Overview#

Pluggable Authentication Modules (PAM) is an Authentication Method to integrate multiple low-level authentication schemes into a high-level API, which allows for programs that rely on authentication to be written independently of the underlying authentication scheme.

The Pluggable Authentication Modules framework provides a uniform way for authentication-related activities to take place. This approach enables application developers to use PAM services without having to know the semantics of the policy. Algorithms are centrally supplied. The algorithms can be modified independently of the individual applications. With PAM, administrators can tailor the authentication process to the needs of a particular system without having to change any applications. Adjustments are made through pam.conf, the PAM configuration file.

The following figure illustrates the PAM architecture. Applications communicate with the PAM library through the PAM application programming interface (API). PAM modules communicate with the PAM library through the PAM service provider interface (SPI). Thus, the PAM library enables applications and modules to communicate with each other.

PAM Configuration file syntax#

PAM Service Types#

There are four PAM Service Types

PAM Control Flags#

All PAM modules generate a success or failure result when checked. PAM Control Flags flags tell PAM what do with the result.

PAM module-arguments#

Pluggable Authentication Modules utilizes PAM module-arguments to pass information to a pluggable module during authentication for a particular PAM Service Types.

PAM module#

History#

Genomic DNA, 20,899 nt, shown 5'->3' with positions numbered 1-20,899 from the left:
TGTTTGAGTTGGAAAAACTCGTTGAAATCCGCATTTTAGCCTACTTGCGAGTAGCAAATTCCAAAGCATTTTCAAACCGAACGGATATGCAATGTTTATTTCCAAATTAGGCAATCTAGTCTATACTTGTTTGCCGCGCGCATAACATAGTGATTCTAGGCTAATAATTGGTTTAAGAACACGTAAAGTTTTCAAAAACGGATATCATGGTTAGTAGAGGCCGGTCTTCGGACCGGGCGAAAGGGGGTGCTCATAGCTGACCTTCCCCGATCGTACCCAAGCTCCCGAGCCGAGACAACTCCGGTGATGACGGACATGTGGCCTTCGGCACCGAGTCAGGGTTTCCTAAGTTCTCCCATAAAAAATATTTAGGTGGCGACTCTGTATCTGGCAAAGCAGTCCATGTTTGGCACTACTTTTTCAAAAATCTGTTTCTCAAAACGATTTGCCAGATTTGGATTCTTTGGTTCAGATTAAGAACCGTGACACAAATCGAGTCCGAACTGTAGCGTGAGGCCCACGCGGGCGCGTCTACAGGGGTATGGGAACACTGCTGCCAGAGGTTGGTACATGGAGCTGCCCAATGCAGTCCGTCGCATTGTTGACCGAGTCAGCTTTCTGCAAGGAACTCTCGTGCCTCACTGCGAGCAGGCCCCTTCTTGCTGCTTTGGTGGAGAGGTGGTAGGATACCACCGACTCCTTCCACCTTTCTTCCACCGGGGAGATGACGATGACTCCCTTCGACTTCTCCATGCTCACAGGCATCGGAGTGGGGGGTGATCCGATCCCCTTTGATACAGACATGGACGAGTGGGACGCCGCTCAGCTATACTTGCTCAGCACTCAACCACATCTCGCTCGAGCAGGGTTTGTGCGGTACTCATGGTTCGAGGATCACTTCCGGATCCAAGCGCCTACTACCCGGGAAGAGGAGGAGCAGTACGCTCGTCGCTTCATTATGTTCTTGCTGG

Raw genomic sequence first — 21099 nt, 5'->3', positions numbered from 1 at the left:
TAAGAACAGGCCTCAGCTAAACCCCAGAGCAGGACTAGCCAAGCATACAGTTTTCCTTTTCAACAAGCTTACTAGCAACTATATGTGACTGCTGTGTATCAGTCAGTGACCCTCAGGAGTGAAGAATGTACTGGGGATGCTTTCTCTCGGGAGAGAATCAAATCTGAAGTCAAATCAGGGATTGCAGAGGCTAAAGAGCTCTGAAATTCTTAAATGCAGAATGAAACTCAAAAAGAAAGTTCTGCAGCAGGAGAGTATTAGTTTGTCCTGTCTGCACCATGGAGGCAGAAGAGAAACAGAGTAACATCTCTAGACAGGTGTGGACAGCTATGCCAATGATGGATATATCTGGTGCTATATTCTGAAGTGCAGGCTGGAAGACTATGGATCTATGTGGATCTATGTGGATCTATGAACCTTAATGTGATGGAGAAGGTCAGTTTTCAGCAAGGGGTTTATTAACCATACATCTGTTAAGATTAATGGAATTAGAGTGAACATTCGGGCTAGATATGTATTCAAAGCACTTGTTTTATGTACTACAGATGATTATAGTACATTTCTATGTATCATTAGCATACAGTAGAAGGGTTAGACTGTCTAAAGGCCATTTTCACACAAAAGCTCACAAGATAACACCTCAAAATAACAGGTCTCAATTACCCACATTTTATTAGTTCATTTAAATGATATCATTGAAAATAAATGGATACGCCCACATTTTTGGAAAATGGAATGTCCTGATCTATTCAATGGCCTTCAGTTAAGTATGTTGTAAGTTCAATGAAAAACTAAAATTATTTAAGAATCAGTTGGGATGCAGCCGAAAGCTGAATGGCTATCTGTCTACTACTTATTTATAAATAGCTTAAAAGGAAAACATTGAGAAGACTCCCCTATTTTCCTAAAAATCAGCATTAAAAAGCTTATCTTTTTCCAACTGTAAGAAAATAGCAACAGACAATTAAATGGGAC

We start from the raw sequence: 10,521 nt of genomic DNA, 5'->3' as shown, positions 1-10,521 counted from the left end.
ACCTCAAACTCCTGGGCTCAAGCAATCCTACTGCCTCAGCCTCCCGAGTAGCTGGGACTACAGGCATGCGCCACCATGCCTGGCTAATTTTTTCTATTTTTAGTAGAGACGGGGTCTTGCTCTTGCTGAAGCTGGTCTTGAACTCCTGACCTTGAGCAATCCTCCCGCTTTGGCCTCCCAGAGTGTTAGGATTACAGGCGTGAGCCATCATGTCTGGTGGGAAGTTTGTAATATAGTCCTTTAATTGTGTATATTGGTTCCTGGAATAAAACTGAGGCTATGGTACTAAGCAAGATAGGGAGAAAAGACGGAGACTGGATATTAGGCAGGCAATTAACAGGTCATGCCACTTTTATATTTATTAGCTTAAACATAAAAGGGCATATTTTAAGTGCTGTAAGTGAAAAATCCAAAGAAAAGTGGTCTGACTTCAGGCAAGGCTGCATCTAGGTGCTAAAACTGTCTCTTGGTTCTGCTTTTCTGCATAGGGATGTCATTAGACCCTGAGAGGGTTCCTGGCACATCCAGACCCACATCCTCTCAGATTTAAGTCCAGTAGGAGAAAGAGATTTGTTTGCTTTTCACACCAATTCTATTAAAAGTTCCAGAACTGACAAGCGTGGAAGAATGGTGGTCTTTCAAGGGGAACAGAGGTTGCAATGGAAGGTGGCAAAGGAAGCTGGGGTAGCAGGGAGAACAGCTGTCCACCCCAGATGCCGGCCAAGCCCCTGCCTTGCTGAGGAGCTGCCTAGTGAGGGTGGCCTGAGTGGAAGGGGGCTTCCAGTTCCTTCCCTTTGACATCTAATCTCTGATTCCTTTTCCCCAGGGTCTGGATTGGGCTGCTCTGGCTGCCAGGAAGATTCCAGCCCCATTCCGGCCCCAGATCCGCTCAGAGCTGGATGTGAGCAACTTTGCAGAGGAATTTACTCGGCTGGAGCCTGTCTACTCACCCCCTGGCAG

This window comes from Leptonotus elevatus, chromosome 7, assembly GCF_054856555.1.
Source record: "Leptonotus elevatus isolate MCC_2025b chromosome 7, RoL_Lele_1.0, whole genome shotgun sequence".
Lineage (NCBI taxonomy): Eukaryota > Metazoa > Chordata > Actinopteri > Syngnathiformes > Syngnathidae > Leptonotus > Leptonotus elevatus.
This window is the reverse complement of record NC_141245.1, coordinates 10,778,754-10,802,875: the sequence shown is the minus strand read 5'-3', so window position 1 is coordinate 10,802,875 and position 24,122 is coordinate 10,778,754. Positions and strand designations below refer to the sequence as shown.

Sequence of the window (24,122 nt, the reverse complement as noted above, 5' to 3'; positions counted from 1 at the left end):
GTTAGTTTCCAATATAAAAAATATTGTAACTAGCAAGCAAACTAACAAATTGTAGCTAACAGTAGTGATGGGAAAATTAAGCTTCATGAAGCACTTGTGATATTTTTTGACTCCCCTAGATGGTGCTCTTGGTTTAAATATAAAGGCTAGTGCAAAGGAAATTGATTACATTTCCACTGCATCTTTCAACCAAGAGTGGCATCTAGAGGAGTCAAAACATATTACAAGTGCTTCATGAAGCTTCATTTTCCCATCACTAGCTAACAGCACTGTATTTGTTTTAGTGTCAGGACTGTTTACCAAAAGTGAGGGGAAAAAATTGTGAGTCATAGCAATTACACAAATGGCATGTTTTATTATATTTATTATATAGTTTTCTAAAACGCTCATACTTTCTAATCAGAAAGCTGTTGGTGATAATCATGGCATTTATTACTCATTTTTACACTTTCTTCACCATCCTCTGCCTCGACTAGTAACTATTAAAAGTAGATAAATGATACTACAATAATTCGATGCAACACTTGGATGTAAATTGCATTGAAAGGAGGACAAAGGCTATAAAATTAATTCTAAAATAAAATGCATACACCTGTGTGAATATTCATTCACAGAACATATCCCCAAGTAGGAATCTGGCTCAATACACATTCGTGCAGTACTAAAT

Pluggable authentication modules or PAM are a mechanism to integrate multiple low-level authentication schemes into a high-level API, which allows for programs that rely on authentication to be written independently of the underlying authentication scheme.

Our interest in Pluggable Authentication Modules is for the setup of LDAP for Linux and Unix Clients.

PAM Documentation#

PAM Implementations#

This information is *OLD* This is of course not current, but is provided to show the many differences.
DistributionVersionPAM-VersionFeaturesRelease Date
SuSE Linux Enterprise Server80.76 July2002
9.077Some third party modulesSeptember 2002
9.30.77Some third party modulesDecember 2005
100.99.3 January 2006
Red Hat Enterprise Linux3.60.75 April 2001
40.77 September 2002
4.40.77newer buildApril 2006
Fedora Core50.78 November 2004
60.99.6.2 November 2006
Debian GNU/Linux3.1.20.76Many Third Party ModulesJuly 2002
4.00.79Many Third Party ModulesDecember 2006
Ubunta Linux5.100.75Many Third Party ModulesOctober 2005
6.060.77Many Third Party ModulesJuly 2006
6.100.79Many Third Party ModulesNovember 2006
Arch Linux0.7.10.81 November 2005

More Information#

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